Suggestion 4: Be an Awesome Ambassador

About a year ago, I visited friend’s church for the first time.  Grace Episcopal is a small, rural congregation in central Virginia, and it was with these folks that I experienced my first Episcopalian church service.  It was not completely unlike the first Catholic mass I attended many years before, in that it was unfamiliar to the point of being alien–I grew up attending southern, black, Baptist churches.  In both cases, I felt like an interloper, conspicuous in my ignorance of when to stand and when to sit and when to kneel, when to speak and what to say, which text I should be referring to, and generally how to comport myself.

But the experiences of visiting these two new and unfamiliar worlds were also substantively different because of the actions of one congregant at Grace.  It wasn’t until I was driving back home that I realized that she had subtly moved down the pew in front of me to put herself in my line of sight, that the “coincidence” that she caught my questing or worried glances and quietly pointed out passages by lifting her own materials high enough for me to see them was no coincidence at all.  She was, without being pushy or presumptuous an attentive and effective ambassador for the congregation.  And I sincerely wish I would have realized what was going on in the moment, I would have thanked her profusely, because my comfort on that day (and my comfort in making a subsequent visit) were largely the result of her generosity.

Many of us in craft beer are accustomed to being lecturers, tour guides, gurus, and friendly adversaries, but we are far less often careful and attentive ambassadors–a role that requires more listening than is customary for a consumer culture that is in many ways defined by how much it talks to itself.

Suggestion 5: Engage in Uncommon Community Partnerships

My final suggestion is to find uncommon ways to do something that craft beer has traditionally done very well–develop partnerships (formal or informal, temporary or permanent) with other groups, businesses, and organizations.  I’ve already seen many wonderful examples–beer dinners, food truck rodeos, yoga sessions, live music festivals, art openings, knitting circles, running club meet-ups, vintage pop-up stores, roller derby training, farmers markets, CSA pick-ups, and more.  If it could be quantified, my guess is that these kinds of activities already do much to expand the customer base for many craft breweries.  I would also hazard a guess that, on average, craft beer has barely begun to explore the potential to expand and diversify with these kinds of activities.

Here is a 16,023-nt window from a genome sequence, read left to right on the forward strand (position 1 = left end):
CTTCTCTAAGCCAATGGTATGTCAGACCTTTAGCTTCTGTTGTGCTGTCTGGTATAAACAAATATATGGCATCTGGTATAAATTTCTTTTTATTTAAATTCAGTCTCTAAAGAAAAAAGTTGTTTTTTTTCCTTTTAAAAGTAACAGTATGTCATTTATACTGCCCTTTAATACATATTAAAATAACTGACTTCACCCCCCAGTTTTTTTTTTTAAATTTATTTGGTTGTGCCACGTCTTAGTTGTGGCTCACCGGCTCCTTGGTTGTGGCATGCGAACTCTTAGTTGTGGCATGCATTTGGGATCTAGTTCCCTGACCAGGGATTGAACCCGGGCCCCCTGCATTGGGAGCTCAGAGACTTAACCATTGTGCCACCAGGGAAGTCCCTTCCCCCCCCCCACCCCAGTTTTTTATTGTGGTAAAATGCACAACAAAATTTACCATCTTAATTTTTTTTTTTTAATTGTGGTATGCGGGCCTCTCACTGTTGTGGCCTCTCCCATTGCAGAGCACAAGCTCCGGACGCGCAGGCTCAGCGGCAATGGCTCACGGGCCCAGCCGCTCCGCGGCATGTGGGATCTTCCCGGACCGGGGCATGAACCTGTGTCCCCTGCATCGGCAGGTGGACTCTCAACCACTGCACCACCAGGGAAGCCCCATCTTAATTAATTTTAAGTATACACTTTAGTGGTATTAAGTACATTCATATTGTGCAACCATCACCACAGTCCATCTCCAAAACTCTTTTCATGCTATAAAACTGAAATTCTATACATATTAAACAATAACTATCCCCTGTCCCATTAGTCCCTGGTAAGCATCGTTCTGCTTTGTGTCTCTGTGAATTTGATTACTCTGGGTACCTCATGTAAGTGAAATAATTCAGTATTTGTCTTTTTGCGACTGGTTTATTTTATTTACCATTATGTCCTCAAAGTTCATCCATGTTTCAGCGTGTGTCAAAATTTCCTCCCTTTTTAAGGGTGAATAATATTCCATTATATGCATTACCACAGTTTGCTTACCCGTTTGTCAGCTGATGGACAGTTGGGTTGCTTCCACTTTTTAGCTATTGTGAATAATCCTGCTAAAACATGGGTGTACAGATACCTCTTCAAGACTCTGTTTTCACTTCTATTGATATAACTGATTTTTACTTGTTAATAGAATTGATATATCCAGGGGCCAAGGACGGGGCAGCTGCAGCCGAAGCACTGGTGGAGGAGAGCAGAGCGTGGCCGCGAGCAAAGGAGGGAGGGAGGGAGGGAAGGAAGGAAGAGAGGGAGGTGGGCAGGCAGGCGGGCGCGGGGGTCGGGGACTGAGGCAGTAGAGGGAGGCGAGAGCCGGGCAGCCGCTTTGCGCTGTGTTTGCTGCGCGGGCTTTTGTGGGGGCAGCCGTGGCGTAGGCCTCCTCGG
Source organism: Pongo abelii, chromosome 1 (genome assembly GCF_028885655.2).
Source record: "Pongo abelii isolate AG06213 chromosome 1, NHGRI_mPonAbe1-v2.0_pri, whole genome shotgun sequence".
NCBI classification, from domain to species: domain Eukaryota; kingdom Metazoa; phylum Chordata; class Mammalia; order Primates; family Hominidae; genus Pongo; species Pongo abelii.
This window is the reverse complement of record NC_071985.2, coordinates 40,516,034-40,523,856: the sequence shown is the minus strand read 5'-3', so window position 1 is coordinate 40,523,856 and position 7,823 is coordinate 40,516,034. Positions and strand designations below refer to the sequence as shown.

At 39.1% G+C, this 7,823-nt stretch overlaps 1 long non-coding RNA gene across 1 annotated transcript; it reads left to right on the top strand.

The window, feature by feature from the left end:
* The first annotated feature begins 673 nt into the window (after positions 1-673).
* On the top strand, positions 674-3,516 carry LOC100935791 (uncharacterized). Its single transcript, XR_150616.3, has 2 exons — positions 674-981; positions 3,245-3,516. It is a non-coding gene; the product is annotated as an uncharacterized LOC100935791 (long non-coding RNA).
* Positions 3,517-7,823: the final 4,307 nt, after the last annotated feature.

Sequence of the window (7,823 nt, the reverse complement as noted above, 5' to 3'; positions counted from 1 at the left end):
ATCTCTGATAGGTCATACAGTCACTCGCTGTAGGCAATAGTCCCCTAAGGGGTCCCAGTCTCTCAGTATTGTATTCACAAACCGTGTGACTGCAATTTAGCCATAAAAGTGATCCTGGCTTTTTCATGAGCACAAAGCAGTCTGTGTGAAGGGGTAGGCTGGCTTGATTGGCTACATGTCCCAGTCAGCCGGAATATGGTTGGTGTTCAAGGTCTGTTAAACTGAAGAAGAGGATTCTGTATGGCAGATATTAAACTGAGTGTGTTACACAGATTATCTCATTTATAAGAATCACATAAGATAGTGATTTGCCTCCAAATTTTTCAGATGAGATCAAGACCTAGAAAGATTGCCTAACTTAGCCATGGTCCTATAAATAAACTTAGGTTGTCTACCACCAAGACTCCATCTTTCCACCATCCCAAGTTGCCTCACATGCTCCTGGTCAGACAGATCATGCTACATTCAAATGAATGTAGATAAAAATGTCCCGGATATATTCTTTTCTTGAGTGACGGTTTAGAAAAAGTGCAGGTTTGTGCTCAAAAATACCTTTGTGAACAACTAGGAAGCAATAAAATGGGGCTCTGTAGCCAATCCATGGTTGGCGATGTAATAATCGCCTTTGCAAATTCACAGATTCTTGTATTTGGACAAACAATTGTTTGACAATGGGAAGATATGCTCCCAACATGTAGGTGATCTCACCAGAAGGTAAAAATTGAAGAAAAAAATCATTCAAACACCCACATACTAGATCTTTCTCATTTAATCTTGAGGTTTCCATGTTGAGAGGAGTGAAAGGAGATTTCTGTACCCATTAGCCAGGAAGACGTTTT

The fact is craft beer community partnerships are often drawn from the same demographic well.  That is to say, it’s a good bet that most of the partnership opportunities I named above appear in one of satirist Christian Lander’s books.  Forming uncommon partnerships may require a leap of faith, a cold call, an awkward first meeting, and the accumulation of a couple of “no’s” .  These aren’t small things, I realize, but I suspect their costs will be negligible in comparison to what craft beer stands to gain in return.

Consumer cultures, no matter how vibrant, are the products of a profit imperative. I realize that this inevitably places limits on what we can expect any industry to take up, to invest in, to champion.  I am a realist.  But I also question the logic that assumes that anything that an industry and its consumer culture take up must be realized in revenue to be deemed worthwhile. I am also an incurable idealist.  In this conversation, as in many things, there are shades of gray to consider and nuances to be explored.  I hope these thoughts have the effect of expanding the gray, multiplying possibilities, and keeping this important conversation going.

 


I would like to sincerely thank Dr. Annie Sugar for turning me on to Julia Herz‘s thoughts on Embracing Diversity in the Beer Biz.  These thoughts, like so many of Ms. Herz’s, are interesting and well-informed and consequently, inspired me to write this blog entry. Cheers to you both!

I Thought it was Hate, but it might be Laziness that’s Tearing Us Apart

I will come right out and admit it.

I have been hiding, shielding myself from current events, only spoon-feeding myself the barest facts about the horrors that have gripped our nation for the past week.  I have almost entirely closed my eyes to social media, not wanting to slog through the mire of knee-jerk responses, hateful trolling, and outright stupidity.  This is, for those who know me, a nearly total reversal of course.